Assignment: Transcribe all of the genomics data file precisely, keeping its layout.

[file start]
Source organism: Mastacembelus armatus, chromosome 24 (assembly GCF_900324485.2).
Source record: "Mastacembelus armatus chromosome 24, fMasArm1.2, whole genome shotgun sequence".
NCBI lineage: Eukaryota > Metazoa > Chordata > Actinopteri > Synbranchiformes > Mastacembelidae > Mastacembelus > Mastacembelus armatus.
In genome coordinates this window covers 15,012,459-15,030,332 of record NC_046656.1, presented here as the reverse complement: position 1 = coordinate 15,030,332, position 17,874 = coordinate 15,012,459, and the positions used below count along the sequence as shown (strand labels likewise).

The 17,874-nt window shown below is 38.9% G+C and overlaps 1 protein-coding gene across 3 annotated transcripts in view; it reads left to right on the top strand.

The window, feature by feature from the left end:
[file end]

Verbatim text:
Source organism: Mastacembelus armatus, chromosome 24 (assembly GCF_900324485.2).
Source record: "Mastacembelus armatus chromosome 24, fMasArm1.2, whole genome shotgun sequence".
NCBI lineage: Eukaryota > Metazoa > Chordata > Actinopteri > Synbranchiformes > Mastacembelidae > Mastacembelus > Mastacembelus armatus.
In genome coordinates this window covers 15,012,459-15,030,332 of record NC_046656.1, presented here as the reverse complement: position 1 = coordinate 15,030,332, position 17,874 = coordinate 15,012,459, and the positions used below count along the sequence as shown (strand labels likewise).

The 17,874-nt window shown below is 38.9% G+C and overlaps 1 protein-coding gene across 3 annotated transcripts in view; it reads left to right on the top strand.

The window, feature by feature from the left end: